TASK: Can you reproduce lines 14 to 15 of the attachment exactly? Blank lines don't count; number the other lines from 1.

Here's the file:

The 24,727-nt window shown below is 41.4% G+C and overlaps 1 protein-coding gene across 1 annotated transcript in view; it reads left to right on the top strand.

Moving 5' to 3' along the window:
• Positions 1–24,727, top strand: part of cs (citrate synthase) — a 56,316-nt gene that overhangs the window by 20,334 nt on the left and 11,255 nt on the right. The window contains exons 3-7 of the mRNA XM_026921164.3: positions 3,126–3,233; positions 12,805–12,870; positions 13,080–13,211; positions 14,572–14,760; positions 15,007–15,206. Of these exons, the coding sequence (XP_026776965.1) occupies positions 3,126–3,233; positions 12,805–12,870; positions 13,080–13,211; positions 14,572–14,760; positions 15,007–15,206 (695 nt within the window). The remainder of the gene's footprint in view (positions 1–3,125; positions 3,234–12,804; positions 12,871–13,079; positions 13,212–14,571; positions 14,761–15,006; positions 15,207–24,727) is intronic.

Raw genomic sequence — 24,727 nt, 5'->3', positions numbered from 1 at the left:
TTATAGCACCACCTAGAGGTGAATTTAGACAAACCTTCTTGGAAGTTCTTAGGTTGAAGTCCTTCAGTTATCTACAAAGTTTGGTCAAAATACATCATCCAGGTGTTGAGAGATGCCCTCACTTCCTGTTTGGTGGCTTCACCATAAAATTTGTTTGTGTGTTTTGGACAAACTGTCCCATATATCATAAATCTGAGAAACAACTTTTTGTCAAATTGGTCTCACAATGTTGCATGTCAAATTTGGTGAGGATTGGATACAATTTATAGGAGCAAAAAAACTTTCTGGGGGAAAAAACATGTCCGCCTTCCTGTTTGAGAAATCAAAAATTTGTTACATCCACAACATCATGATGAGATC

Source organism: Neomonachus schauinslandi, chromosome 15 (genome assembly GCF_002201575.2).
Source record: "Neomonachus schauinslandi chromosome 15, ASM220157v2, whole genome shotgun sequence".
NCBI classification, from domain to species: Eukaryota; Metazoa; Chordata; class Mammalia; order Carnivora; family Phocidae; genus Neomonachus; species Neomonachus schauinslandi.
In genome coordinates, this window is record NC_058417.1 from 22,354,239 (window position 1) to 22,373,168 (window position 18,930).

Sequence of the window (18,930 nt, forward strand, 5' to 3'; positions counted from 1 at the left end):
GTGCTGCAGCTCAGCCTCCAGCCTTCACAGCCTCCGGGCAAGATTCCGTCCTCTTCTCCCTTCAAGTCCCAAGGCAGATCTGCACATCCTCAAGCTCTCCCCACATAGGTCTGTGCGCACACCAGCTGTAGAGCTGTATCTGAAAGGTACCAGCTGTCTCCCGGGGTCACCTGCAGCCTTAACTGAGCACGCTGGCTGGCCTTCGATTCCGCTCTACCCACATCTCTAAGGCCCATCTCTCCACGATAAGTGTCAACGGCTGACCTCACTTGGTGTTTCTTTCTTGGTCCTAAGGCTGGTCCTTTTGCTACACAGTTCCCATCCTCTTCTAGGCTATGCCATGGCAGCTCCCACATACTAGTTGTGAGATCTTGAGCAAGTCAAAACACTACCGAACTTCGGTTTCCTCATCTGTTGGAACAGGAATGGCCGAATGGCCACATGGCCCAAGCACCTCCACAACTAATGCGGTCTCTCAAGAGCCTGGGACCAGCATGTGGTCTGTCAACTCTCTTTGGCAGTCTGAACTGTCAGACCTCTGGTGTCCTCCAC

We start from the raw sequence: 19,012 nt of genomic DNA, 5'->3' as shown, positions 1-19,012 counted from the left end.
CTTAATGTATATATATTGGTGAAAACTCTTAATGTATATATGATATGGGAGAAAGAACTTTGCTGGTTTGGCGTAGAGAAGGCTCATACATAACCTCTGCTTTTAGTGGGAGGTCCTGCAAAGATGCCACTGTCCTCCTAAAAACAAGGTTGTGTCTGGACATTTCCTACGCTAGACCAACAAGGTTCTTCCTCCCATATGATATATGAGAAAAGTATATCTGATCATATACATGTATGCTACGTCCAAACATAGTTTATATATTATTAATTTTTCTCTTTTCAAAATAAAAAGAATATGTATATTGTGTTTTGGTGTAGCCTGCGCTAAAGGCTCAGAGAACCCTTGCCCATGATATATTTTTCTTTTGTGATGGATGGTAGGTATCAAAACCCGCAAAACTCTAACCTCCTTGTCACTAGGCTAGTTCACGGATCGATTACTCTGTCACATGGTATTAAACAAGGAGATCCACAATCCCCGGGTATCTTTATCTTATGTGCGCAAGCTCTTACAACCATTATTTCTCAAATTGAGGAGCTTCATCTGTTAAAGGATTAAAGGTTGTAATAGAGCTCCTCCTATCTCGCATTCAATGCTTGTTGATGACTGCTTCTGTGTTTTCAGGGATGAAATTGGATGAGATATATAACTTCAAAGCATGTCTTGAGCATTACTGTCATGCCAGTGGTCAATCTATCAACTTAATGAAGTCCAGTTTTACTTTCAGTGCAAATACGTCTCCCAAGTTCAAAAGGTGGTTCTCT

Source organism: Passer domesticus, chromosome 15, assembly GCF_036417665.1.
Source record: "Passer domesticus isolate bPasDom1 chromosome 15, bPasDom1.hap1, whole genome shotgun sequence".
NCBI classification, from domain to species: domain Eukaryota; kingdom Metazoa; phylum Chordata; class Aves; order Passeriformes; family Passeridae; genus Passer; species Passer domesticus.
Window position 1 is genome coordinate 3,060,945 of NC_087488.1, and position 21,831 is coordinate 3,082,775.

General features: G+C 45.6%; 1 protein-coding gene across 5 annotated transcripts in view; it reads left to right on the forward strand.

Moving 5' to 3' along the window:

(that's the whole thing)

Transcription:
Source organism: Passer domesticus, chromosome 15, assembly GCF_036417665.1.
Source record: "Passer domesticus isolate bPasDom1 chromosome 15, bPasDom1.hap1, whole genome shotgun sequence".